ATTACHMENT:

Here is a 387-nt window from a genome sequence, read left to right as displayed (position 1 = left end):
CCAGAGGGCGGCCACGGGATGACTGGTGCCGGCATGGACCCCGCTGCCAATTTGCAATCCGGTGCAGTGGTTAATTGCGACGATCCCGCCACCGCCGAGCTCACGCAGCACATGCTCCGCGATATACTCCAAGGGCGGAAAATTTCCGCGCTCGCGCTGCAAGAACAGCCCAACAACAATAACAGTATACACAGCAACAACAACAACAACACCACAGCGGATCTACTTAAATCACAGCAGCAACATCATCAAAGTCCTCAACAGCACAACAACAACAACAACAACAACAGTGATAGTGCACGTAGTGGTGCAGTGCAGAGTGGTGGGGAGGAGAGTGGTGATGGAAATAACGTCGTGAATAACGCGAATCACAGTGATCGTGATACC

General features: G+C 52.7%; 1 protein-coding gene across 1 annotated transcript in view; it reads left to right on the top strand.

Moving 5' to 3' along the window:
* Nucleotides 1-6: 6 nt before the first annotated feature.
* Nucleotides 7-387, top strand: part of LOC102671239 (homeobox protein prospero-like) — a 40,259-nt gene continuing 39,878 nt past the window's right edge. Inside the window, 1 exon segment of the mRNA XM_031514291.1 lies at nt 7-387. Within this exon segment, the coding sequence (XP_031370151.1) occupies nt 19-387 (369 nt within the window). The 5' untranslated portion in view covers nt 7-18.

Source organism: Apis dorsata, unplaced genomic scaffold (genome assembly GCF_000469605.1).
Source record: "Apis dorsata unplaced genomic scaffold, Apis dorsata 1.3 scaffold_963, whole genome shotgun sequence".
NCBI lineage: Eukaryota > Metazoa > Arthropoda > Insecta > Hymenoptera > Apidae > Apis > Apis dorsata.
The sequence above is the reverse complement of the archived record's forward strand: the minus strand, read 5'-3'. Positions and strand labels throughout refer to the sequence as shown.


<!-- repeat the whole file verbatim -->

Here is a 387-nt window from a genome sequence, read left to right as displayed (position 1 = left end):
CCAGAGGGCGGCCACGGGATGACTGGTGCCGGCATGGACCCCGCTGCCAATTTGCAATCCGGTGCAGTGGTTAATTGCGACGATCCCGCCACCGCCGAGCTCACGCAGCACATGCTCCGCGATATACTCCAAGGGCGGAAAATTTCCGCGCTCGCGCTGCAAGAACAGCCCAACAACAATAACAGTATACACAGCAACAACAACAACAACACCACAGCGGATCTACTTAAATCACAGCAGCAACATCATCAAAGTCCTCAACAGCACAACAACAACAACAACAACAACAGTGATAGTGCACGTAGTGGTGCAGTGCAGAGTGGTGGGGAGGAGAGTGGTGATGGAAATAACGTCGTGAATAACGCGAATCACAGTGATCGTGATACC

General features: G+C 52.7%; 1 protein-coding gene across 1 annotated transcript in view; it reads left to right on the top strand.

Moving 5' to 3' along the window:
* Nucleotides 1-6: 6 nt before the first annotated feature.
* Nucleotides 7-387, top strand: part of LOC102671239 (homeobox protein prospero-like) — a 40,259-nt gene continuing 39,878 nt past the window's right edge. Inside the window, 1 exon segment of the mRNA XM_031514291.1 lies at nt 7-387. Within this exon segment, the coding sequence (XP_031370151.1) occupies nt 19-387 (369 nt within the window). The 5' untranslated portion in view covers nt 7-18.

Source organism: Apis dorsata, unplaced genomic scaffold (genome assembly GCF_000469605.1).
Source record: "Apis dorsata unplaced genomic scaffold, Apis dorsata 1.3 scaffold_963, whole genome shotgun sequence".
NCBI lineage: Eukaryota > Metazoa > Arthropoda > Insecta > Hymenoptera > Apidae > Apis > Apis dorsata.
The sequence above is the reverse complement of the archived record's forward strand: the minus strand, read 5'-3'. Positions and strand labels throughout refer to the sequence as shown.